Kidney cancer unfortunately doesn’t respond to chemotherapy like other cancers so there were limited options available to us. Luckily for us after meeting one of the amazing consultants at the Christie, they decided to take Richard on as a NHS patient.
When you’re going through cancer, you rely so much on the professionals that care for you, treat you and advise you. Our new consultant radiated hope. She was honest but at the same time spoke to us in the most straightforward way. She was not only an expert in her field but she also had excellent communications skills and talked through our options in the most caring and easy- to- understand way. While she was factual, she also incited optimism and drew on stories based on experience to help get us through. She had a brilliant sense of humour putting us at ease whenever she could. In short, she is one of the best communicators I’ve ever met.
Communications were and continue to be excellent from the hospital. Whether it is phone calls or letters or other contact, you always feel that nothing is too much trouble and that stroke a chord with me and what I do for a job. Not only because it’s our lives but because when you’re having a really hard time, you want – and need – things to be simple to comprehend and for people to really be in your corner fighting for you every step of the way. And that’s what the Christie does. That’s why I think it’s a perfect fit as the nominated charity for #CommsCampStaysHome and I’m delighted that my lovely co-organisers agree.
Richard was placed on immunotherapy treatment – a treatment that had only been licenced in April in the UK a couple of months after he was diagnosed and we waited to see what next. Luckily for us, his response has been amazing and scans just before Christmas showed that his tumours have gone. He’s our very own Christmas miracle.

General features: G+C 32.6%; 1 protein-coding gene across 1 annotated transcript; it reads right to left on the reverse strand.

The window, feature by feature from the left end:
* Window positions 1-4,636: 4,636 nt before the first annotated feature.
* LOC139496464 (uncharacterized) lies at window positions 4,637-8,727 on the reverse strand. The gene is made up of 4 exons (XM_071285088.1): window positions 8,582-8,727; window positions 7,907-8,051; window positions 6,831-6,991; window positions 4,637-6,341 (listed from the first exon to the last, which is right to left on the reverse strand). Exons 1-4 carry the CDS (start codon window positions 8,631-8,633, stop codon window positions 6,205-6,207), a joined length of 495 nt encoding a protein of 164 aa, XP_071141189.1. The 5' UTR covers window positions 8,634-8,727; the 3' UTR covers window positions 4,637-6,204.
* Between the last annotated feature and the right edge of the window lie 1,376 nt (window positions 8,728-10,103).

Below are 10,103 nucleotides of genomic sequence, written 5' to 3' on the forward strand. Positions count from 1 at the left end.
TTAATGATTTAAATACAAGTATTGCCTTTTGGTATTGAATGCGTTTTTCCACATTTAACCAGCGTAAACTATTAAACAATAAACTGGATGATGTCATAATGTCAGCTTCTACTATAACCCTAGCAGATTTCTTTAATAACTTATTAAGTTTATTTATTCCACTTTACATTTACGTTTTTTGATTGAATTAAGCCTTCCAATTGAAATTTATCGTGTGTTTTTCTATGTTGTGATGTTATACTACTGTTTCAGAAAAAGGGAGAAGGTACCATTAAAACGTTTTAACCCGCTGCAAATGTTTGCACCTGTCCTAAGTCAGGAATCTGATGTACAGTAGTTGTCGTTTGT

The treatment’s for life and every three months we have check ups and scans – the scanxiety is currently high as the MRI scans are in the next couple of weeks – and we hope and pray that long may it continue so that our lovely family unit can stay together and we can achieve that dream of growing old and grey together. No-one has a crystal ball but we take one day at a time and are forever grateful to the Christie for what they’ve done. I also know any donation you make is extremely appreciated because it helps families like mine in a way you can never truly grasp unless you’re unlucky enough to go through it yourself. And I hope truly for you and yours that you never have to but be reassured that if you do, the Christie Hospital and its excellent staff are there for you. Thanks for all your help and support.
At every commscamp event we bake cake and attendees make a donation in return for a raffle ticket. This year we’re asking attendees past and present to make a donation to the charity that Emma has suggested – The Christie. You can do that here and Emma and the rest of us would love it if we did.